Police pension of disgraced cop who stole £53k from station to be docked
A rogue police officer who stole almost £53,000 of court warrant money is to have thousands of pounds docked from his PSNI pension.
A judge gave sacked constable Bryan Thomas Stronge until next month to pay back the thousands of pounds he took from the Belfast police station where he was based.
Stronge had hoped to sell his house and cash in part of his pension to pay back the money and avoid a stiff sentence in the process.
However, because of his criminal conviction the Northern Ireland Policing Board has been asked by both the PSNI and the Department of Justice to decide how much of his pension Stronge should forfeit. The 53-year-old is to plead his case to the Policing Board's performance committee, which is currently considering the level of forfeiture.
A decision will not be made before the April 8 court deadline Stronge was given to pay back the stolen money.
Board members are split over the amount of money that should be docked.
Some of the panel believe that officers found guilty of serious misconduct should not be entitled to any of their "gold-plated" pensions. However, others hold the position that offenders should be entitled to the amount accrued up until the date they committed their crimes.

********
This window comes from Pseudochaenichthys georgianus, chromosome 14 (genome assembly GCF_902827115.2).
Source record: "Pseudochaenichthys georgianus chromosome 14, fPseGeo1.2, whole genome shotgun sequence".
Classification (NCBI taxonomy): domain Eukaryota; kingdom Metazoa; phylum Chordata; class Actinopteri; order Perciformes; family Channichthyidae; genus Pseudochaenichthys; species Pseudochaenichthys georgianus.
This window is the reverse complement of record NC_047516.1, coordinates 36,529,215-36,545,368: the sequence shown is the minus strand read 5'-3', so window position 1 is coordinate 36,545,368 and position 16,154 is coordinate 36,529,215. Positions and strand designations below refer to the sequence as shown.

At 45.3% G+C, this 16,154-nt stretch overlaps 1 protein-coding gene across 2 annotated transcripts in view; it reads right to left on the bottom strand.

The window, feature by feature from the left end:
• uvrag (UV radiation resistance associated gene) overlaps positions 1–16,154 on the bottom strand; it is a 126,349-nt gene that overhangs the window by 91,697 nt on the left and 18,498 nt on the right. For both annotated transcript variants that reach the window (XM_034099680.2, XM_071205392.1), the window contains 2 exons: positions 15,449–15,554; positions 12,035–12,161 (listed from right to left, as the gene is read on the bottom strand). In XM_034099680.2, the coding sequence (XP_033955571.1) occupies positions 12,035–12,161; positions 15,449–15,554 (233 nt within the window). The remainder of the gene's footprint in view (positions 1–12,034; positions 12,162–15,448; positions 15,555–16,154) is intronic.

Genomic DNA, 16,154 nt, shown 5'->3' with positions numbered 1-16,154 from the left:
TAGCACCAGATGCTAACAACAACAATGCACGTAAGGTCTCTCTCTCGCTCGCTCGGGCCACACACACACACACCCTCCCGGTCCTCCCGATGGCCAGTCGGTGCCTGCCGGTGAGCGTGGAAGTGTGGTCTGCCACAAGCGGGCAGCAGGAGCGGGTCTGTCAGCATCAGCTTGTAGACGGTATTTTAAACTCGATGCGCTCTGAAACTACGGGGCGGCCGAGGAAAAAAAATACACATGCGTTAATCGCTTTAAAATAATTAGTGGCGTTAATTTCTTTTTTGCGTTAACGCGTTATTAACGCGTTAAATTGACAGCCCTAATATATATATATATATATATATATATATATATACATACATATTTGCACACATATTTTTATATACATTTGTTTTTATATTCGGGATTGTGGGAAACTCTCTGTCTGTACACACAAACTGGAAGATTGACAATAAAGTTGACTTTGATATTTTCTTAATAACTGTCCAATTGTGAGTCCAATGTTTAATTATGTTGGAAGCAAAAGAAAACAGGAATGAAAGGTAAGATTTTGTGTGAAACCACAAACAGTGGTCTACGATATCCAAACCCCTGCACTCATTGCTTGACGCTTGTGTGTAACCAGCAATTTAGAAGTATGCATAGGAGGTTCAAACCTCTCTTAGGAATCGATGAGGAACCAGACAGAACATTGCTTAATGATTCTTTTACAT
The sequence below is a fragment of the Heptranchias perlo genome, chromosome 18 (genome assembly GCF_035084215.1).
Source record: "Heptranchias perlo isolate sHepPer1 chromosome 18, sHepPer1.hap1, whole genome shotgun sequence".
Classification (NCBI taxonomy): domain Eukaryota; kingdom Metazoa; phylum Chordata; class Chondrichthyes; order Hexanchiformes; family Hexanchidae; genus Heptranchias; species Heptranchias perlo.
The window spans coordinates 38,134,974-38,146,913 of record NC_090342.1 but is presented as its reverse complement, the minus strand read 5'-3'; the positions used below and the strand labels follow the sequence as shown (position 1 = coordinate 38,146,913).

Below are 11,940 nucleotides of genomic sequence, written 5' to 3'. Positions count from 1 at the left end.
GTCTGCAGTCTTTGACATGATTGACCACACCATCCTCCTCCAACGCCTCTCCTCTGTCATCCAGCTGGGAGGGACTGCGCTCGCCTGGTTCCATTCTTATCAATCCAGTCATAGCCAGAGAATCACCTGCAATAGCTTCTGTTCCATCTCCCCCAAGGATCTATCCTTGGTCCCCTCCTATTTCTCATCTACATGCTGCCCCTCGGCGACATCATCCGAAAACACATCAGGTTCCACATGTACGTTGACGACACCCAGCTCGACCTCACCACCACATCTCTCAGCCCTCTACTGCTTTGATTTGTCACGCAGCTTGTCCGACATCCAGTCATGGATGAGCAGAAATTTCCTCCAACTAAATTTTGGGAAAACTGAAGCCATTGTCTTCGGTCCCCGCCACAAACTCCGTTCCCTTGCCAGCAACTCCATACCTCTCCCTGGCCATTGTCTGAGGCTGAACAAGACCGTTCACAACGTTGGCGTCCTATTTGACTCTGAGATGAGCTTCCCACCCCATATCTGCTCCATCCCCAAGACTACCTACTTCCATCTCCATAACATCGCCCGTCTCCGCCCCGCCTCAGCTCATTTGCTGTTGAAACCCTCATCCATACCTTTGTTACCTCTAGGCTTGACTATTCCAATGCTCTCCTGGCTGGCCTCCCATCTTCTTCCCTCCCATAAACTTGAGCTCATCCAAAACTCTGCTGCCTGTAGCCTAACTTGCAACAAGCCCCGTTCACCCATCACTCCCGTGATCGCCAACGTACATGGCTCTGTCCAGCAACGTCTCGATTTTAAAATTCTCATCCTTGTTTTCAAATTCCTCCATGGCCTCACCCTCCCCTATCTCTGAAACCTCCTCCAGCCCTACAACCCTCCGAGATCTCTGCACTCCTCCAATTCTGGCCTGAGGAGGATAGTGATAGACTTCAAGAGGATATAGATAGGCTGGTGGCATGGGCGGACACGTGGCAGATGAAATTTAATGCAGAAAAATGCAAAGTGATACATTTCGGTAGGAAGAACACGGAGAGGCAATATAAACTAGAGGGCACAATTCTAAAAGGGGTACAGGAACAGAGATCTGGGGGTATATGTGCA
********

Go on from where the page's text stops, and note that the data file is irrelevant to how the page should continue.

In January Belfast Crown Court Judge Gordon Kerr QC gave Stronge until April to pay back the stolen £52,878.63 before he decided on a sentence.
Stronge, who joined the police in 1987, was assigned as station constable at Tennent Street in Belfast when he stole the warrant money from a safe over a 27-month period.
Part of his job was dealing with money warrants paid by defendants. This involved the police officer who had executed the warrant issuing a receipt to the defendant and placing the warrant and money in a safe at the station. It was then paid to the Court Service.
Stronge's offending began to emerge in May 2011 when it was realised that two warrants had been paid but the money had not been received by the Court Service.
An investigation found 374 outstanding warrants from November 2009 to February 2012, amounting to almost £53,000.
A defence barrister told Belfast Crown Court that Stronge's offending was because of "crippling debts", and the immediate access to the money "was a temptation too much".
Stronge is on bail awaiting sentencing next month.